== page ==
Honda Motor Co. has been toiling away at ethanol research since before hybrids moved in from the fringe of autoshows and well before deriving the stuff from corn ignited a heated debate over food vs. fuel. Today the company said it will build a large-scale plant to test the viability of its cellulosic ethanol production technology in “practical applications” — something it’s had in the works for more than two years.
In September of 2006, the automaker touted a major breakthrough in its ethanol production and said it aimed to build a pilot biorefinery in 2008, at the earliest. As MSNBC reported at the time, Honda said it had developed (in partnership with Japan’s RITE, a public-private research institution) “a way to use discarded plant material to make abundant quantities of the fuel.” Honda said it plans to start building the project announced today (possibly the one envisioned back in 2006) in April and begin operations by November of this year.
This comes less than three weeks after some of Japan’s biggest firms, among them Nippon Oil, Toyota and Mitsubishi, revealed plans for a research body to develop low-cost cellulosic biofuels. The group hopes to produce 1.6 million barrels of bioethanol per year by March 2014, and drive costs down to about $70 a barrel by 2015, Reuters reports.
Honda’s ethanol expansion doesn’t necessarily signal a major shift to ethanol or flex-fuel cars in the automaker’s lineup. Just a month before the big breakthrough announcement a few years ago, Honda’s U.S. sales chief spoke with the LA Times about plans for flex-fuel vehicles that can use 85 percent ethanol blends. “We’re not against it,” he said. “In the list of priorities right now, we haven’t moved it up the list. It is less efficient from a fuel-economy standpoint.”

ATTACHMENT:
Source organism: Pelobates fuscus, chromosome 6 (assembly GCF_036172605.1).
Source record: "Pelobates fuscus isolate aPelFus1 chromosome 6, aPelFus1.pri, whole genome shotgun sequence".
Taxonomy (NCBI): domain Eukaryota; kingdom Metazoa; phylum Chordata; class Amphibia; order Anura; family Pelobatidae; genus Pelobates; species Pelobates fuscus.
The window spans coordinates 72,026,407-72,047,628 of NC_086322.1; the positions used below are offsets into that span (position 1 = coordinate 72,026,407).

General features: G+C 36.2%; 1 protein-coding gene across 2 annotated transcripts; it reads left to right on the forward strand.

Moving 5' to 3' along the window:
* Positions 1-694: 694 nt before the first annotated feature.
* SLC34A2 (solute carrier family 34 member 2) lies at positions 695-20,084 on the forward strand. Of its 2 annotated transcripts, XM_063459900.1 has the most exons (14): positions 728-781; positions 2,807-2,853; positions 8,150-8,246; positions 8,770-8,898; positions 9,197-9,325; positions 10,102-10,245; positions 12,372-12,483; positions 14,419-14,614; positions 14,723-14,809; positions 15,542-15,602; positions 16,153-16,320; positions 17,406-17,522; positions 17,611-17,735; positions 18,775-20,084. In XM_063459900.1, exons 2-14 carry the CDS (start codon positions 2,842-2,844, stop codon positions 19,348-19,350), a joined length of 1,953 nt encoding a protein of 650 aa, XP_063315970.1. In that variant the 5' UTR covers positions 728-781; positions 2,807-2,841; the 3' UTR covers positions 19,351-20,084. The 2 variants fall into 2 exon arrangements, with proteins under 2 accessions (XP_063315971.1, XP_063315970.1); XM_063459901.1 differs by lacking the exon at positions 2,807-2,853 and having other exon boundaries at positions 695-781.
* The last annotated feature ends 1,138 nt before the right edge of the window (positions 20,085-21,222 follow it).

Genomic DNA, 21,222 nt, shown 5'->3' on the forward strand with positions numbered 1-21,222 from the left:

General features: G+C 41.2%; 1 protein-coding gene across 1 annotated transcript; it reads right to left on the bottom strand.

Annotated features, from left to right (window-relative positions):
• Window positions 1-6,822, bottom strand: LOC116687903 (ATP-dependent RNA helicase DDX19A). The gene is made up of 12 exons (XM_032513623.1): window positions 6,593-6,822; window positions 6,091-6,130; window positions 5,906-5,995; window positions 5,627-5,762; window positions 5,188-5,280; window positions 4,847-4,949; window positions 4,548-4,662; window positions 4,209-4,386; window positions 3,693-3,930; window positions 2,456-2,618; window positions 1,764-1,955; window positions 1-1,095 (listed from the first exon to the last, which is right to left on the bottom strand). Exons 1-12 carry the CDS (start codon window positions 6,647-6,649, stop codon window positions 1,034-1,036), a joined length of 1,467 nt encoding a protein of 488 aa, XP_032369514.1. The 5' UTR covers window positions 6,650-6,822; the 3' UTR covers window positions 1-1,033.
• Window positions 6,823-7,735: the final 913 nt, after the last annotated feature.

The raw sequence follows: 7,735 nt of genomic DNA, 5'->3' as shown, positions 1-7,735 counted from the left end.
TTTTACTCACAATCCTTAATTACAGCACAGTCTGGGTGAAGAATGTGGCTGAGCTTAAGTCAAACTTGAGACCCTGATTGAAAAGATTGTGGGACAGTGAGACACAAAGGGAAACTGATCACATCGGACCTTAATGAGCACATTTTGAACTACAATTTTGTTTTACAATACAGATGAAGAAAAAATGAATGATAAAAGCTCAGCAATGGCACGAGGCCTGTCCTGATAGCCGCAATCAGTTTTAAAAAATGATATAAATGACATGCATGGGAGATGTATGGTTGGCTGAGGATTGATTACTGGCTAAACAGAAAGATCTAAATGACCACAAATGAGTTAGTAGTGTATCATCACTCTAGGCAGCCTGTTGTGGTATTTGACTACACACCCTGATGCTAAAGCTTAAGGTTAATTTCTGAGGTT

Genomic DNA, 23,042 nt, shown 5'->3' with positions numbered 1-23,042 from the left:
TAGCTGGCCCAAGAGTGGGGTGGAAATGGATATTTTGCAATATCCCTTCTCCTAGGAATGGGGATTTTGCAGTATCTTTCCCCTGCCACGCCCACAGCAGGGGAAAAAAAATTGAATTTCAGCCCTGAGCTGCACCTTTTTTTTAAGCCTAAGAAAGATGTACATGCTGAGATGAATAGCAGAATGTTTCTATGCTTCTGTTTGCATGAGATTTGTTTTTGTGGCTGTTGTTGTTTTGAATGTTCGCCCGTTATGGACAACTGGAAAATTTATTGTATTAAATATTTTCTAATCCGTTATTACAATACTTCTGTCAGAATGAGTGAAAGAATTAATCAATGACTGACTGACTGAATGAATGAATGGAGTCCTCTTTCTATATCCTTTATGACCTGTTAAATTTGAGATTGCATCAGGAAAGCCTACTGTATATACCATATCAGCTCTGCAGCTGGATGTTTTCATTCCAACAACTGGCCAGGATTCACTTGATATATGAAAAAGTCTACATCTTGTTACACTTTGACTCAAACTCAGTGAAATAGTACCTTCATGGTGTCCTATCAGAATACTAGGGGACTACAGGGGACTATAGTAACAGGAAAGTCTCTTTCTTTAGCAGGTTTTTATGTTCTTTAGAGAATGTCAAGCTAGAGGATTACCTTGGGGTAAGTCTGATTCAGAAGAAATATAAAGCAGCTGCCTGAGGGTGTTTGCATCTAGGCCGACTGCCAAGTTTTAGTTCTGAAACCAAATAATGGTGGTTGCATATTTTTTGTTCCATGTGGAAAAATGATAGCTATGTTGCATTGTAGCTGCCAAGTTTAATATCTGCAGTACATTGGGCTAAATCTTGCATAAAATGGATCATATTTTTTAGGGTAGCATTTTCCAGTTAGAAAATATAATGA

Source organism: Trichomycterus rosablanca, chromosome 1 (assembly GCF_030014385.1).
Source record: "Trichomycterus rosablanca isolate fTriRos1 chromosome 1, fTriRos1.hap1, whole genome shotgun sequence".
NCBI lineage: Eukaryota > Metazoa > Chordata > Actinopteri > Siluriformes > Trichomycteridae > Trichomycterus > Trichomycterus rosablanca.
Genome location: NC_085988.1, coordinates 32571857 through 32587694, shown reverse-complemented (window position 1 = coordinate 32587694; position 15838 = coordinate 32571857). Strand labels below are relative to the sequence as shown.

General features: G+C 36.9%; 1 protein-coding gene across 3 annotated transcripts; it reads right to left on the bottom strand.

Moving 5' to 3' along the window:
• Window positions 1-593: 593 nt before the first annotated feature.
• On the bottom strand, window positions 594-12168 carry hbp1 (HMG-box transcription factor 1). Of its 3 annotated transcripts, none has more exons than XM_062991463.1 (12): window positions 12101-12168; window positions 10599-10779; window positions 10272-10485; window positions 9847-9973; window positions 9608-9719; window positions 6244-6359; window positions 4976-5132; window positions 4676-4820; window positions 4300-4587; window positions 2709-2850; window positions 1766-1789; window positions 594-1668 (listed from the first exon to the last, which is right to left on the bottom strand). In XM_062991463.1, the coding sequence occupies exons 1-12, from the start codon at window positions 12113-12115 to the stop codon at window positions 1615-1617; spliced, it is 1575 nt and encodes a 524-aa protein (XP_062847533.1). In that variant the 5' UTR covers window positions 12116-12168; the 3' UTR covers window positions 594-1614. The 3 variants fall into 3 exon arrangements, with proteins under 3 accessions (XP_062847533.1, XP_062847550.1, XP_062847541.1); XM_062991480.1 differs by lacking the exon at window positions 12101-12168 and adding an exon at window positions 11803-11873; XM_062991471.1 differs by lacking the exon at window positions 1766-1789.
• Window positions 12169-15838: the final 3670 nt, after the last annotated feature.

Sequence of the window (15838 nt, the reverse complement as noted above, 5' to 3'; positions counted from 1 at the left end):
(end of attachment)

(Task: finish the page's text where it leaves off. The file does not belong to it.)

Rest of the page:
What Honda’s continued work on ethanol does show is the ability of government to encourage a market for alternative fuels: Japan’s government wants biofuels to replace 0.6 percent of the crude oil it uses for gasoline by next year, as Greentech Media noted recently.
It also the reflects appeal of flex-fuel vehicles as an alternative to electrification of automakers fleets. Developing a full line of electric cars and retooling factories to produce them represents a more technologically daunting and capital-intensive challenge than making cars that can handle ethanol fuel blends. Flex fuel vehicles are very similar to gasoline-powered models, with only a few engine and fuel system modifications.
General Motors and Ford both got into ethanol in 2006. GM backed Chicago-based Coskata (read details on the deal here), and Ford partnered with now-bankrupt corn ethanol maker Verasun to deploy infrastructure for flex-fuel vehicles.
Photo credit Honda Worldwide